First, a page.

Campaigners have written to the BBC to express the “outpouring of hurt and distress” felt by disabled people over its decision to broadcast a disabled-led drama that mirrored years of deeply damaging government rhetoric about benefit cheats.
The Real Deal (pictured) was broadcast on BBC Four earlier this month as part of the CripTales series of monologues.
It starred disabled actor Liz Carr, was written by a disabled playwright, Tom Wentworth, and had a disabled director, Ewan Marshall, while another leading disabled actor, Mat Fraser, was “curator” of the series.
Carr’s character is seen spying on a neighbour she suspects of benefit fraud, before being persuaded by the neighbour to exaggerate her own impairment for her own personal independence payment (PIP) assessment, and then eventually informing the Department for Work and Pensions.
But its broadcast led to a wave of anger and frustration from horrified disabled activists, many of whom have spent years highlighting and fighting against the efforts of Tory ministers to paint disabled people as benefit frauds, fakers and scroungers.
Now a letter, backed by at least eight disabled-led campaigning organisations, and allies, has told the BBC how the drama has been described as “horrifying”, “sickening” and “terrifying”.
The letter particularly focuses on the damage caused to members of the chronic illness community, and it was drafted by the Chronic Illness Inclusion Project (CIIP).
It says the drama has left people with invisible and fluctuating impairments “extremely distressed at how they are represented in the media and more fearful than ever of being targets of harassment or fraud reporting”.
Disabled people’s organisations and grassroots groups who have signed the letter include Shaping Our Lives, Disabled People Against Cuts (DPAC), Recovery in the Bin, and the National Survivor User Network.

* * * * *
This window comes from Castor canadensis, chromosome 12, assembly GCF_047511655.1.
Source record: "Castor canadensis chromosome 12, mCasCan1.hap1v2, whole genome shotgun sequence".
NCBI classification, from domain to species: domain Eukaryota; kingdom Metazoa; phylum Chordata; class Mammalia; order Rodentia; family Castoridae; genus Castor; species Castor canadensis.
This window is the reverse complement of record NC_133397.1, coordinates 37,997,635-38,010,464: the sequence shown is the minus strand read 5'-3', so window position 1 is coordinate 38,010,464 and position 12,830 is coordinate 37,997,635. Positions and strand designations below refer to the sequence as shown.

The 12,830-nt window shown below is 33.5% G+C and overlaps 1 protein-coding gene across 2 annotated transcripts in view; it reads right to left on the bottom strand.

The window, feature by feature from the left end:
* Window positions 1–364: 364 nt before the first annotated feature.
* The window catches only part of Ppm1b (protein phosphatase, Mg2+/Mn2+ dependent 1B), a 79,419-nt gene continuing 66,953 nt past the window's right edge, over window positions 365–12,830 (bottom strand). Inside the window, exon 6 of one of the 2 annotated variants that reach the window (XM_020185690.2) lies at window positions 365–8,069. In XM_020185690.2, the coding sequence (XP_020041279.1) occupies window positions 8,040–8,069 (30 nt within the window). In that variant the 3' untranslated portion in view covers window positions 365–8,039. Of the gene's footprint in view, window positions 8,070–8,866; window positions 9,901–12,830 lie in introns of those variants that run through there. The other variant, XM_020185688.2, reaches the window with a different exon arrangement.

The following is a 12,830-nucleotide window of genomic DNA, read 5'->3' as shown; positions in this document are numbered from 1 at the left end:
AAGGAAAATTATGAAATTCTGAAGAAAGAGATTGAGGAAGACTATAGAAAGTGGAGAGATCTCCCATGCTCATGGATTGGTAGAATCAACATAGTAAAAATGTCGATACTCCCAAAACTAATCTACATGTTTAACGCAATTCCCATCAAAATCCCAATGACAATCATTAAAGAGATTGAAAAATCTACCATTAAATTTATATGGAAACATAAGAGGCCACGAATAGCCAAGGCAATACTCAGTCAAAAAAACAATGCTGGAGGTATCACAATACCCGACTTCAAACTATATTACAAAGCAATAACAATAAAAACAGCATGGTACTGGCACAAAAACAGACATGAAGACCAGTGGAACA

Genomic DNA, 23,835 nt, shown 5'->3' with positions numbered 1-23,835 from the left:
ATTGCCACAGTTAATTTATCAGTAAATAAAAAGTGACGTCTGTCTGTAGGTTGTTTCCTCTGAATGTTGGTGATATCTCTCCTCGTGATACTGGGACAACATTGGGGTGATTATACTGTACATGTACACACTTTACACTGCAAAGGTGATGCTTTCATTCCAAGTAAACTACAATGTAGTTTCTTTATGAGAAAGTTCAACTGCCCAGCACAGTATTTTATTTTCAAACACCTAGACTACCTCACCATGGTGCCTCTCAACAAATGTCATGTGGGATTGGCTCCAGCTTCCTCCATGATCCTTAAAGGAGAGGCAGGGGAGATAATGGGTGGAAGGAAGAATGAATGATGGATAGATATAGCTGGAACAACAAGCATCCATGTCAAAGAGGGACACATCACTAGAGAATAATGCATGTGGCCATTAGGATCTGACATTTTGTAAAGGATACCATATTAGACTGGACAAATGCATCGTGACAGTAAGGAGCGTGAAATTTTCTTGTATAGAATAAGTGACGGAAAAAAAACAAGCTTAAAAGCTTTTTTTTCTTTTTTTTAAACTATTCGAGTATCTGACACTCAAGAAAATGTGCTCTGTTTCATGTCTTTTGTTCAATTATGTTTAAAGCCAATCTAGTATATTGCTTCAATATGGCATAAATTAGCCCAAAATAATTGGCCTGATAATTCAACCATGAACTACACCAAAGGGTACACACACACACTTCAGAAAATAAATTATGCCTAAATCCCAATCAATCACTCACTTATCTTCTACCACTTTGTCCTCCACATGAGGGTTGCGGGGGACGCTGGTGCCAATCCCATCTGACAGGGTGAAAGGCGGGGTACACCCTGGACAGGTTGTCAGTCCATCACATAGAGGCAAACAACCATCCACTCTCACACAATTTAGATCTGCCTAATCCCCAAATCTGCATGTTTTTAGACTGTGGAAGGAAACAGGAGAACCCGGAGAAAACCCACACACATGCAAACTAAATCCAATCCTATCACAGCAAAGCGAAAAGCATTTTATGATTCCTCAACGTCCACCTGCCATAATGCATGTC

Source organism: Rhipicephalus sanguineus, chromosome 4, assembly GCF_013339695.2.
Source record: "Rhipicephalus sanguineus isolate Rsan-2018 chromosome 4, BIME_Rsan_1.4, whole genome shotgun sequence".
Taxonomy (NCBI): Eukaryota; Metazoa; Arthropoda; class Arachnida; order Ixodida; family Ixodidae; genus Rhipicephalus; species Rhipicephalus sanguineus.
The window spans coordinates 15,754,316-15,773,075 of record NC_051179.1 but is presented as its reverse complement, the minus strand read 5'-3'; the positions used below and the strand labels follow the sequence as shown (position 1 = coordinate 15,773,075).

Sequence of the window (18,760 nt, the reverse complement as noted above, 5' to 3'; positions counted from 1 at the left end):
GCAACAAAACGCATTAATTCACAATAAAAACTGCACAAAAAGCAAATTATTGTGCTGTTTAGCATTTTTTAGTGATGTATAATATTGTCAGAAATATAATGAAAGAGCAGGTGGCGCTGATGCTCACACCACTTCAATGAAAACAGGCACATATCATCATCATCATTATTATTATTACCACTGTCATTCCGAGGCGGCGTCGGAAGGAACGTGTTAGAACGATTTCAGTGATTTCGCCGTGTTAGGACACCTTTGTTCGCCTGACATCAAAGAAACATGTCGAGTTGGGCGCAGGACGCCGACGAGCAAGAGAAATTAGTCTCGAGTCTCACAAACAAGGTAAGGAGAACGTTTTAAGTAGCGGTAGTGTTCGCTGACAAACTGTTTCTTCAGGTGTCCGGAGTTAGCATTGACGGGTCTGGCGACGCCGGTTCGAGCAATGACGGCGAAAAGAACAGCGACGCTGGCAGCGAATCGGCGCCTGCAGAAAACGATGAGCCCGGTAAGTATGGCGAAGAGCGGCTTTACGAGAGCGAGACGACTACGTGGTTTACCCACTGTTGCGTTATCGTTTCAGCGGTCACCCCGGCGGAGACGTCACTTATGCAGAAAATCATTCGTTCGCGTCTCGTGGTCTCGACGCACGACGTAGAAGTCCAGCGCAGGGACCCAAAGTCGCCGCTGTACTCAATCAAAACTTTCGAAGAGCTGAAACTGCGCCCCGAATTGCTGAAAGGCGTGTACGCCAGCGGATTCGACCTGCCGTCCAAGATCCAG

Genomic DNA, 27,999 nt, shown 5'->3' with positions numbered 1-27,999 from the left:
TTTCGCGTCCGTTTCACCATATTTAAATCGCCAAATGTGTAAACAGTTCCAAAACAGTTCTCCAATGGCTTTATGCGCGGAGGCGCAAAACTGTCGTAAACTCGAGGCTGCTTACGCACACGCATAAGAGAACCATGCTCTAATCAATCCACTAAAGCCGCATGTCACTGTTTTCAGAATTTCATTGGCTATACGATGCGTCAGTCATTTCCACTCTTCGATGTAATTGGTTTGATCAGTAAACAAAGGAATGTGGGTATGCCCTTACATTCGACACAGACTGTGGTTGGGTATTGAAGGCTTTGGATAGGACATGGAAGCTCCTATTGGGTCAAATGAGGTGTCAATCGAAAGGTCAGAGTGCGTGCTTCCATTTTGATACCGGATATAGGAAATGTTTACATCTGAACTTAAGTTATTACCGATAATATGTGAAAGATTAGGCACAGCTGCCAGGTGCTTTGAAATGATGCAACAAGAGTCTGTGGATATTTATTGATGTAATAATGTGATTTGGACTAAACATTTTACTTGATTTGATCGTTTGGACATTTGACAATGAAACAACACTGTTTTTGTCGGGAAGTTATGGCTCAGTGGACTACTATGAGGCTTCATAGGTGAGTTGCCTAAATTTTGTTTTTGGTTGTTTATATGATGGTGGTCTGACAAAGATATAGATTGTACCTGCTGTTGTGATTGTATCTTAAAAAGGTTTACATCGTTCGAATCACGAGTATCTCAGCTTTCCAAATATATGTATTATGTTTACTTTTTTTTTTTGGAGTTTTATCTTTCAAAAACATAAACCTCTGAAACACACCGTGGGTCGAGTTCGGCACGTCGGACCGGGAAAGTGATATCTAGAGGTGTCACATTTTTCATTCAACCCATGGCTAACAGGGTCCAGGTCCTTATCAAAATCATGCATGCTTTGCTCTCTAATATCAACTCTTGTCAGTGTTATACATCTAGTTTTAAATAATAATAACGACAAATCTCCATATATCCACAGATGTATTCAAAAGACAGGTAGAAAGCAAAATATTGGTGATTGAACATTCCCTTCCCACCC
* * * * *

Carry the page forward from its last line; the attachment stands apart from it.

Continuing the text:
They welcome the BBC’s decision to commission the CripTales series, and highlight the “excellent work and long-standing activism” of those involved, particularly Liz Carr.
But although the letter praises the way the drama exposes the “farcical nature of PIP assessments”, it says its treatment of the neighbour, Nigel, was “terribly ill-judged” and appeared to “conflate invisible disability with benefit fraud”.
The letter says: “This depiction has been deeply wounding, not only to people with chronic illness, but those living with mental distress and other forms of hidden impairment.”
It adds: “Much of Nigel’s supposedly suspicious behaviour is in fact common for people with chronic illness or other hidden impairments.
“Many have fluctuating conditions, with both good and bad days. They might be able to go out one morning and appear ‘fine’, but then later be struggling with so much pain and fatigue that they are unable even to move around their home.”
Responses to the drama from those with chronic illness included: “Nothing undid the ideas from the beginning that going out everyday or carrying your mobility aid (or shock maybe not even having one) is indicative of lying about ability.”
CIIP points in the letter to its own research, published earlier this year (PDF), which found that many people with energy limiting chronic illness experience significant fear and hostility over the threat of being placed under surveillance and being accused of faking their impairment.
Fraser has previously defended the drama, arguing that it was supposed to be a “satire” and that it showed how “an able bodied fraudster can scam the system easily, but a woman with genuine impairments is only able to get the support she needs, by being forced to play up to an ignorant and clumsy view of what a disabled person should be”.
But the letter says that “instead of satirising the trope of disabled fakery, by failing to present alternative explanations for Nigel’s behaviour, people with chronic illness feel that this episode merely reproduces ignorance and prejudice and reinforces oppressive stereotypes”.
Those signing the letter say it is not intended as “a personal attack on those involved in its making, nor to divide different groups of disabled people” but as “a plea for mutual understanding, in the furthering of unity and solidarity among disabled people as a community”.
They also call in the letter for dialogue with the production team behind CripTales, and for the BBC in future programmes to ensure “inclusion and representation of all impairment types, including energy limiting chronic illness and mental distress”.
The BBC said it had received the letter and was preparing a response.
It said that CripTales was “part of a wider focus on disability across the BBC to mark the anniversary of the Disability Discrimination Act and the BBC is committed to improving representation of – and opportunities for – disabled people on and off air”.
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